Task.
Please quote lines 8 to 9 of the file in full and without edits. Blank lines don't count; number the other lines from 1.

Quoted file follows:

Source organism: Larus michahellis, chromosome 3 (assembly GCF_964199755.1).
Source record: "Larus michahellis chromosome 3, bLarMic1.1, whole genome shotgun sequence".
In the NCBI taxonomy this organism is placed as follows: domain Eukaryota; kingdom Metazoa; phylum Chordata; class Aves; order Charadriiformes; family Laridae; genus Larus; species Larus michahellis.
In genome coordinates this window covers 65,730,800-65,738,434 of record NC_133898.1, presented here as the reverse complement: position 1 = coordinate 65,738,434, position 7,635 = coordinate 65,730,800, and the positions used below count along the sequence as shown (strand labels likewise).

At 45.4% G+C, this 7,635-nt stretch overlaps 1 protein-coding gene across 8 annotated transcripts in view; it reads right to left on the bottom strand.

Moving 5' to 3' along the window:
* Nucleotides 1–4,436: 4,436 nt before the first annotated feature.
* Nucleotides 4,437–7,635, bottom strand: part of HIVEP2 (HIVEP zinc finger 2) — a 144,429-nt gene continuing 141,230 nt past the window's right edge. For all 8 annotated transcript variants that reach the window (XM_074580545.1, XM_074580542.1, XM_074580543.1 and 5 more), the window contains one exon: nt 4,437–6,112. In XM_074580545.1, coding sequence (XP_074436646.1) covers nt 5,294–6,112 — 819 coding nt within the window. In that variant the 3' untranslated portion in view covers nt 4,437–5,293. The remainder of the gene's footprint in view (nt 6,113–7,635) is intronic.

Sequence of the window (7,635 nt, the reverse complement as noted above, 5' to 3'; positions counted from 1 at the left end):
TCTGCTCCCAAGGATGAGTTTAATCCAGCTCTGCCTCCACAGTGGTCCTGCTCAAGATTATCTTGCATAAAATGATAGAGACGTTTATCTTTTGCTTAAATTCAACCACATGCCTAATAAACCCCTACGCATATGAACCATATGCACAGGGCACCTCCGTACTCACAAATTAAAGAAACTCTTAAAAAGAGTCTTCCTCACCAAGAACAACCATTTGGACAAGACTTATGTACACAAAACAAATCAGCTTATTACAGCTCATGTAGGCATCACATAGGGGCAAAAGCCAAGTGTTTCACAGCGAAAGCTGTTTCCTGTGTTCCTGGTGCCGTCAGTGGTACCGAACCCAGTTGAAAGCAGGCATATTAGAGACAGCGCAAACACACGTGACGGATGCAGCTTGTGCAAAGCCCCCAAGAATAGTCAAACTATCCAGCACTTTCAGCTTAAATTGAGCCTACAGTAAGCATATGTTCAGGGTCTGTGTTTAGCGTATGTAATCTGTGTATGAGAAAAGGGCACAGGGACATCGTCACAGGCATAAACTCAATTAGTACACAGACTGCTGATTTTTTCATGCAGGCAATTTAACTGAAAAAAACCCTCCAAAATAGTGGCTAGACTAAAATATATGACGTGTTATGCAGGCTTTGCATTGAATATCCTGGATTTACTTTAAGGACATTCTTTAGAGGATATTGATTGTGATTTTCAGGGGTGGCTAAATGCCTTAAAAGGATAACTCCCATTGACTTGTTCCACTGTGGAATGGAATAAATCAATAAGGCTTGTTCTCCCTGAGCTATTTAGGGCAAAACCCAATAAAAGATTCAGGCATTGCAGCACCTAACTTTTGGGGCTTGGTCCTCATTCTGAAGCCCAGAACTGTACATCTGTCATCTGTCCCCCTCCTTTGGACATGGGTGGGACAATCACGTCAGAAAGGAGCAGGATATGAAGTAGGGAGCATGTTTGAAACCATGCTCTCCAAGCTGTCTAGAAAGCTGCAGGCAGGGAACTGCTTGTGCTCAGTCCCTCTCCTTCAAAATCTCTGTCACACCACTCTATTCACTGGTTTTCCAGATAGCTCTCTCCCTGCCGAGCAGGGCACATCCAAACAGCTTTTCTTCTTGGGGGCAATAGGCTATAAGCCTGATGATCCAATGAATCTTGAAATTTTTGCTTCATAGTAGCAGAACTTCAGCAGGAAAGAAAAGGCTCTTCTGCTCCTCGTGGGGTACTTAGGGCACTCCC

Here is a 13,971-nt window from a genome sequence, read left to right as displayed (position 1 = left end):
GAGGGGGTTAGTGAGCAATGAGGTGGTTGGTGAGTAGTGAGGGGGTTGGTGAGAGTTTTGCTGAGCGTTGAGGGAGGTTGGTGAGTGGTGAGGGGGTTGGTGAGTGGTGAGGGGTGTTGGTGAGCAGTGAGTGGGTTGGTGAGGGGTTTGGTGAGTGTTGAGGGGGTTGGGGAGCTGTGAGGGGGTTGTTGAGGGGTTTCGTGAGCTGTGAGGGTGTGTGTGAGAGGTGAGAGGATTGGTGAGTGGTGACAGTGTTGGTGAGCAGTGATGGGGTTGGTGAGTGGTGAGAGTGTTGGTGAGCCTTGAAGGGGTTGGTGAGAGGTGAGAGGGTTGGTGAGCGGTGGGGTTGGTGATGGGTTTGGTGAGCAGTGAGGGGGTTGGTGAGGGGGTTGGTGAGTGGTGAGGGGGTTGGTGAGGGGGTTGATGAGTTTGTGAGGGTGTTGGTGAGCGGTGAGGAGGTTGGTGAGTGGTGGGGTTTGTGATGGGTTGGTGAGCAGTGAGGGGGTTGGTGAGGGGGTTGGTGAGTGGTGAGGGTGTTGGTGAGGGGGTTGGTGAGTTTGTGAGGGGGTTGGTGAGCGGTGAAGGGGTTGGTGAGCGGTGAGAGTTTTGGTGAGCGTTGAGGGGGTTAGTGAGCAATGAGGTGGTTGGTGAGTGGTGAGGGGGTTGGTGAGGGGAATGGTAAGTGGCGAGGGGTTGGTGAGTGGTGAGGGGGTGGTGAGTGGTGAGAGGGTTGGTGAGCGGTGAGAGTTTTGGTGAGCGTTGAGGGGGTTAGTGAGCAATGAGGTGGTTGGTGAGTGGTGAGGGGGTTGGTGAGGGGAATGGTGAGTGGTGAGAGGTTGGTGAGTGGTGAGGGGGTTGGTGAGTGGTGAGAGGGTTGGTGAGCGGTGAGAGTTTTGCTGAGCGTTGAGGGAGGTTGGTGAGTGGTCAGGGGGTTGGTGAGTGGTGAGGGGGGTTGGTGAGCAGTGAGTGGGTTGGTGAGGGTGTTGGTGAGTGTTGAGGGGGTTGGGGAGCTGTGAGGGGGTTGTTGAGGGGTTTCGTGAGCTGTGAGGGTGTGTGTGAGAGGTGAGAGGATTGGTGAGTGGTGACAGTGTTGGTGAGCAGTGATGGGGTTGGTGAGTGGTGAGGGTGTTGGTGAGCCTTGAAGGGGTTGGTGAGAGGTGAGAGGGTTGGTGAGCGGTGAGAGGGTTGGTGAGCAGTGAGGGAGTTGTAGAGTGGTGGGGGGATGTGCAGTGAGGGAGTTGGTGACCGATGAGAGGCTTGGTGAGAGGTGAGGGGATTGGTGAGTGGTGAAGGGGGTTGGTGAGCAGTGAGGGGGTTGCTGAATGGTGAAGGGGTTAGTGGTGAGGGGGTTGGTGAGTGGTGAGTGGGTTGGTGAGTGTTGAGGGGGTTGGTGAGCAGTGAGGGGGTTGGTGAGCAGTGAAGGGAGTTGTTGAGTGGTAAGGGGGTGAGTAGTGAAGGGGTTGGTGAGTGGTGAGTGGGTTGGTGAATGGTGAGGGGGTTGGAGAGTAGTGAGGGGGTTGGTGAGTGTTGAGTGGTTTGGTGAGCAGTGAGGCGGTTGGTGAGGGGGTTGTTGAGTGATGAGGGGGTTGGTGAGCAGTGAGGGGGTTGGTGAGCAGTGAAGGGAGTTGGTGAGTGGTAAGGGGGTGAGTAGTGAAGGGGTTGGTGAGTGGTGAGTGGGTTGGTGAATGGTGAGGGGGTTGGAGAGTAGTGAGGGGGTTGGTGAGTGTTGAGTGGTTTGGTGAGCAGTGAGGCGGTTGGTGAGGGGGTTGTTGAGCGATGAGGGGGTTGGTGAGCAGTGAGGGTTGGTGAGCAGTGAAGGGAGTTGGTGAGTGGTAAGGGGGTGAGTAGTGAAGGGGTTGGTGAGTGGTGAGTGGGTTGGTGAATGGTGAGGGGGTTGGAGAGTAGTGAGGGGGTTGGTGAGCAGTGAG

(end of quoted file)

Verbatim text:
* Nucleotides 4,437–7,635, bottom strand: part of HIVEP2 (HIVEP zinc finger 2) — a 144,429-nt gene continuing 141,230 nt past the window's right edge. For all 8 annotated transcript variants that reach the window (XM_074580545.1, XM_074580542.1, XM_074580543.1 and 5 more), the window contains one exon: nt 4,437–6,112. In XM_074580545.1, coding sequence (XP_074436646.1) covers nt 5,294–6,112 — 819 coding nt within the window. In that variant the 3' untranslated portion in view covers nt 4,437–5,293. The remainder of the gene's footprint in view (nt 6,113–7,635) is intronic.

Sequence of the window (7,635 nt, the reverse complement as noted above, 5' to 3'; positions counted from 1 at the left end):